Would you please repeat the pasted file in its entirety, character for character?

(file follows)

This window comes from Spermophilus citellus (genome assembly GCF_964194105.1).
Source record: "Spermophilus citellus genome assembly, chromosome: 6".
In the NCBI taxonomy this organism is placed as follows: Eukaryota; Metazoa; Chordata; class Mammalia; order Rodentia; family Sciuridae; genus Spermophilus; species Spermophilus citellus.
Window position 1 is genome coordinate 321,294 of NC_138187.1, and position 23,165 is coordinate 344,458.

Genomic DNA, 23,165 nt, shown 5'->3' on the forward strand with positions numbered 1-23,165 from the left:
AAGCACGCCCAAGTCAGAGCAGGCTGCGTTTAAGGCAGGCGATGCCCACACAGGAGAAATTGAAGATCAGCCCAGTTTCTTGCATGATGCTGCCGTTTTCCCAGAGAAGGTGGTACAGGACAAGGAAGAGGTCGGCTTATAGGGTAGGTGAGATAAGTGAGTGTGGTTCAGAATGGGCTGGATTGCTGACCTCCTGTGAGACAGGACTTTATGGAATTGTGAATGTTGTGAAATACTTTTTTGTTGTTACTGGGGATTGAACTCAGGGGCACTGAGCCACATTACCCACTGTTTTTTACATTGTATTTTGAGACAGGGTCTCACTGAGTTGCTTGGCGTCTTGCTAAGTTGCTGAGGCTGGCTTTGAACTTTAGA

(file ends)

This window comes from Spermophilus citellus (genome assembly GCF_964194105.1).
Source record: "Spermophilus citellus genome assembly, chromosome: 6".
In the NCBI taxonomy this organism is placed as follows: Eukaryota; Metazoa; Chordata; class Mammalia; order Rodentia; family Sciuridae; genus Spermophilus; species Spermophilus citellus.
Window position 1 is genome coordinate 321,294 of NC_138187.1, and position 23,165 is coordinate 344,458.

Genomic DNA, 23,165 nt, shown 5'->3' on the forward strand with positions numbered 1-23,165 from the left:
AAGCACGCCCAAGTCAGAGCAGGCTGCGTTTAAGGCAGGCGATGCCCACACAGGAGAAATTGAAGATCAGCCCAGTTTCTTGCATGATGCTGCCGTTTTCCCAGAGAAGGTGGTACAGGACAAGGAAGAGGTCGGCTTATAGGGTAGGTGAGATAAGTGAGTGTGGTTCAGAATGGGCTGGATTGCTGACCTCCTGTGAGACAGGACTTTATGGAATTGTGAATGTTGTGAAATACTTTTTTGTTGTTACTGGGGATTGAACTCAGGGGCACTGAGCCACATTACCCACTGTTTTTTACATTGTATTTTGAGACAGGGTCTCACTGAGTTGCTTGGCGTCTTGCTAAGTTGCTGAGGCTGGCTTTGAACTTTAGA